The parent company of New London’s Lawrence + Memorial Hospital and Rhode Island’s Westerly Hospital has reached an agreement to join the Yale New Haven Health System, the two corporations announced Wednesday.
The deal, which is subject to approval by federal, Connecticut and Rhode Island regulatory agencies, would make Lawrence + Memorial and Westerly hospitals part of a network that includes Bridgeport, Greenwich and Yale-New Haven hospitals and is already the largest network of Connecticut hospitals.
It comes at a time when many independent hospitals are looking to partner with larger organizations, and as consolidation within health care draws increased scrutiny from some state officials.
The announcement is unlikely to surprise many. L+M Healthcare President and CEO Bruce Cummings announced last month the two organizations were in talks about an affiliation, and rumors about an arrangement had been circulating long before that.
L+M and Yale already have clinical partnerships in certain specialties, but Cummings said coming changes in the way health care is delivered and paid for had led him to believe that L+M would be better off as part of a larger organization.
As part of the agreement, the Yale New Haven system would invest $300 million in Eastern Connecticut and Western Rhode Island, according to a statement from both organizations announcing the deal. That includes investments in several clinical fields and implementing the Epic electronic medical records system – which the Yale system hospitals use – at Lawrence + Memorial and Westerly Hospitals.
L+M’s labor contracts would remain in effect, and L+M and Westerly hospitals would continue to have community-based boards, according to the statement.
In a list of key provisions of the agreement, the two organizations said they would try to minimize the impact on employees. “But, as other recent announcements have made clear, we are working within a rapidly changing environment,” it said.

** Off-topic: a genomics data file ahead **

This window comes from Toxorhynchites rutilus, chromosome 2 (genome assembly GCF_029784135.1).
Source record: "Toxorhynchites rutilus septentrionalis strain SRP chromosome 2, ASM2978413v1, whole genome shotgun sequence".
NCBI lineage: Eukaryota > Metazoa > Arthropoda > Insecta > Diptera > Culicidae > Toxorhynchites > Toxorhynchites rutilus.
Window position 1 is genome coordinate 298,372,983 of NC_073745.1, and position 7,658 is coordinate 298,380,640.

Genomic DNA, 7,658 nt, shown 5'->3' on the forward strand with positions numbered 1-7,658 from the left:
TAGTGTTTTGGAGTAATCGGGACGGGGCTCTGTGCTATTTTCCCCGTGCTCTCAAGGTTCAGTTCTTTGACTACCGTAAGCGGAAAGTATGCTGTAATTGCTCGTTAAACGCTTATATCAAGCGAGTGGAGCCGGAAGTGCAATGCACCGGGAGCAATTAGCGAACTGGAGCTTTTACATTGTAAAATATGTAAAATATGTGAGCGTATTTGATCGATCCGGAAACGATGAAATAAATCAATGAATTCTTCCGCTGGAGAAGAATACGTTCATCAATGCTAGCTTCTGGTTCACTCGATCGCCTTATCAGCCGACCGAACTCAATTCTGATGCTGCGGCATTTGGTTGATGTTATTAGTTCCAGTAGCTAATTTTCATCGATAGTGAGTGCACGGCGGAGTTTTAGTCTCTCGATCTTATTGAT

The presidents of the three AFT Connecticut union locals that represent workers at L+M emailed members Wednesday, saying it would be “critical” to ensure their voices would be heard to ensure “patients before profits.”
“As union leaders, we appreciate the commitment to ‘ensuring the long-term strength and viability of our organization’ [L+M’s] president and CEO referenced in his latest internal communication,” said the email from Harry Rodriguez, president of L&M Healthcare Workers; Stephanie Lancaster Johnson, president of L&M Licensed Practical Nurses/Technologists; and Lisa D’Abrosca, president of L&M Registered Professional Nurses. “And as caregivers, we were particularly pleased to see an equal emphasis on our top priorities; ‘healthcare quality, access and efficiency.’”
While hospital officials say joining larger organizations can help them adapt to reduced Medicare and Medicaid reimbursement and new models of care, critics warn that the growth of large health systems that control multiple hospitals and physician practices could raise prices and make it harder for independent physicians to compete.
Legislators this year passed a major health care bill that grew out of concerns about consolidation and the changing health care market. The provisions include a new set of regulatory requirements for changes of hospital ownership, although hospitals can avoid them if they apply for state approval of the changes before Dec. 1.
Some legislators, including Senate Minority Leader Len Fasano, have been particularly critical of the Yale New Haven system’s growth, especially its acquisition of physician practices in the New Haven area.
Fasano called the agreement between Yale and L+M “an issue of great concern” that could give Yale “almost complete market power across the southern portion of our state into Rhode Island,” and warned that having one system dominate a market could limit patient choice and lead to higher prices.
Fasano, R-North Haven, also criticized the Yale New Haven system for simultaneously planning to expand while seeking to close two clinics in Branford and East Haven.
The Yale New Haven system said in a filing with state regulators that the East Haven clinic had lower patient volumes than industry standards, and that there were 12 other walk-in clinics within 10 miles of it.
Yale New Haven spokesman Vin Petrini said both the clinic closures and the affiliation reflect the hospital system’s need to find efficiencies. Affiliating with L + M could help drive down the cost of delivering care by creating economies of scale, he said.
Four other Connecticut hospitals are also in the process of joining larger networks.
St. Francis Hospital and Medical Center in Hartford is seeking regulatory approval to join Trinity Health, a national nonprofit Catholic hospital chain that includes 86 hospitals in 21 states.
Waterbury Hospital has plans to be acquired by Prospect Medical Holdings, a for-profit health care chain based in Los Angeles. Prospect also has plans to buy Eastern Connecticut Health Network, the parent company of Manchester Memorial and Rockville General hospitals.